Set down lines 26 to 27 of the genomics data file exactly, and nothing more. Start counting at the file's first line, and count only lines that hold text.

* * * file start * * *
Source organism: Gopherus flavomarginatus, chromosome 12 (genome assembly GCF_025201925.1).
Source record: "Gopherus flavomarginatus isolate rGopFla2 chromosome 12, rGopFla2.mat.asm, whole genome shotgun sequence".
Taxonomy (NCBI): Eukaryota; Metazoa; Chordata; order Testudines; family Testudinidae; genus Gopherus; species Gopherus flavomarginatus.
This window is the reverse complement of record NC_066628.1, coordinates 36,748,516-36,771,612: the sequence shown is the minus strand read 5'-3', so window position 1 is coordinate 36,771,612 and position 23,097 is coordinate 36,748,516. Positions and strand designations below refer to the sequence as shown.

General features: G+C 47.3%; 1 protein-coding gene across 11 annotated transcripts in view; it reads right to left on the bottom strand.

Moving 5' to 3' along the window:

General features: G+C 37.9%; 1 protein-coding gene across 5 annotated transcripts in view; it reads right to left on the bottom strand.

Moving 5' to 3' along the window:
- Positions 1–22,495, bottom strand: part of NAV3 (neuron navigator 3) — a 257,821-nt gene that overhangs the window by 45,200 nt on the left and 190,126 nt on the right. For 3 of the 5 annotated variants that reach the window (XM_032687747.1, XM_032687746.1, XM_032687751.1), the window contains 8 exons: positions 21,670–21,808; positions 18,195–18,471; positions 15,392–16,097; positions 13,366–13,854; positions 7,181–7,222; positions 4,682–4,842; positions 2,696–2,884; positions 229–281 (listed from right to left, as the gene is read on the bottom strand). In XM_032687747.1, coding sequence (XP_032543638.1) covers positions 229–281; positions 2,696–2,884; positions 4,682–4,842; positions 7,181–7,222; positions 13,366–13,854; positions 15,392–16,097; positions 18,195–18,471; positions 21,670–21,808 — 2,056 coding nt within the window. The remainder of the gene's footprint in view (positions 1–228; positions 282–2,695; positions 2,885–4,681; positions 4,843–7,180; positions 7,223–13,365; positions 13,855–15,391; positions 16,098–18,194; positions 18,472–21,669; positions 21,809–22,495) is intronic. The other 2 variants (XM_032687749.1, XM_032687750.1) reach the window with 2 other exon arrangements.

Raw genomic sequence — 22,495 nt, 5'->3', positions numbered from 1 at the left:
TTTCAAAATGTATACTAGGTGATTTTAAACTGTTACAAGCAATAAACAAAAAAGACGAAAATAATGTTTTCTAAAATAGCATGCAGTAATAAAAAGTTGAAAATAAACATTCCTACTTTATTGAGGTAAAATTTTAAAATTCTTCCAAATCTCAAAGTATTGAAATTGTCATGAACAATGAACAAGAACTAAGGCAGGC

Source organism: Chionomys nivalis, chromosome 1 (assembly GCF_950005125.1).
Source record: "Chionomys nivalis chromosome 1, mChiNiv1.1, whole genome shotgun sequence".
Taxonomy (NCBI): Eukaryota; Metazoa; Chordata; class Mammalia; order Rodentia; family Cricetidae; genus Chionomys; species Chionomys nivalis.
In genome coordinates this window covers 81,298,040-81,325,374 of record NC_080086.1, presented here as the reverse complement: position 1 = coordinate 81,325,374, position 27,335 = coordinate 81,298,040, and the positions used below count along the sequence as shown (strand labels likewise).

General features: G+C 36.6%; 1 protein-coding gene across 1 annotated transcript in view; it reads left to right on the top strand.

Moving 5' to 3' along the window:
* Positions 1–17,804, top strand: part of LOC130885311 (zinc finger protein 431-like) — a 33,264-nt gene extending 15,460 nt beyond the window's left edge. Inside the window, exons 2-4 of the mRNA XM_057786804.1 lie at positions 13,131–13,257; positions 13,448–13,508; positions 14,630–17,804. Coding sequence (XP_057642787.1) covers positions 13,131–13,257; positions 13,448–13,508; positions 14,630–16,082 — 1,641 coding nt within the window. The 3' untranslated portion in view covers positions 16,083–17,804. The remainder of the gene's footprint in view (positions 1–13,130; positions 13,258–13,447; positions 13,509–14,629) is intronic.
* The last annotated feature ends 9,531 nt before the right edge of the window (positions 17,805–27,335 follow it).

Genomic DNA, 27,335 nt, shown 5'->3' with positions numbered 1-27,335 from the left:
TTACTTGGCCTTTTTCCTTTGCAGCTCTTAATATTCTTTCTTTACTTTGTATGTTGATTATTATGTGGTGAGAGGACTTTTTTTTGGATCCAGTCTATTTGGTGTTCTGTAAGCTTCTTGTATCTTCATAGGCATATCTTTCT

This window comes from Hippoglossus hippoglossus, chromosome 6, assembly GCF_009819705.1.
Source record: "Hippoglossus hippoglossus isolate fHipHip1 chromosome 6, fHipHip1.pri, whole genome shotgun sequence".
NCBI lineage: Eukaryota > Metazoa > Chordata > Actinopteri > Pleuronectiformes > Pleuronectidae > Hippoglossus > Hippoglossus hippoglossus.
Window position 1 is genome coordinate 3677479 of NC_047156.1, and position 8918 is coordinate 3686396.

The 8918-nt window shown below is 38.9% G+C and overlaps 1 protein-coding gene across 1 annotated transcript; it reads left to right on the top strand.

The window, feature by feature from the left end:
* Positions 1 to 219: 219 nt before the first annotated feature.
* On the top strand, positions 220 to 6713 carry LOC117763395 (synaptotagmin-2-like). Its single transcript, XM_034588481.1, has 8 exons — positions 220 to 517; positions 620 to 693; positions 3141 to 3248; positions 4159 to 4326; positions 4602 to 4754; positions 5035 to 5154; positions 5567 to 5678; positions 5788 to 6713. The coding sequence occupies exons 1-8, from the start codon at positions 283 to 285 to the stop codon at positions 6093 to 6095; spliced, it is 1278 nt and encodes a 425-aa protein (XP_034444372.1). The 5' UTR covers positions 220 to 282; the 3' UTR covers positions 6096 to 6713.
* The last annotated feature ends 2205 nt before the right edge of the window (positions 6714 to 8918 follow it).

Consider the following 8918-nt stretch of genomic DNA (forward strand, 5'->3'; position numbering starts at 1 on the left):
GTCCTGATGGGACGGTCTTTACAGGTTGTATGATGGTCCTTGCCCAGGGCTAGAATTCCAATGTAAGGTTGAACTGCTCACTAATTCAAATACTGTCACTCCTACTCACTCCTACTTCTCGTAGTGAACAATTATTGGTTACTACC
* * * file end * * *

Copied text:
The 8918-nt window shown below is 38.9% G+C and overlaps 1 protein-coding gene across 1 annotated transcript; it reads left to right on the top strand.

The window, feature by feature from the left end: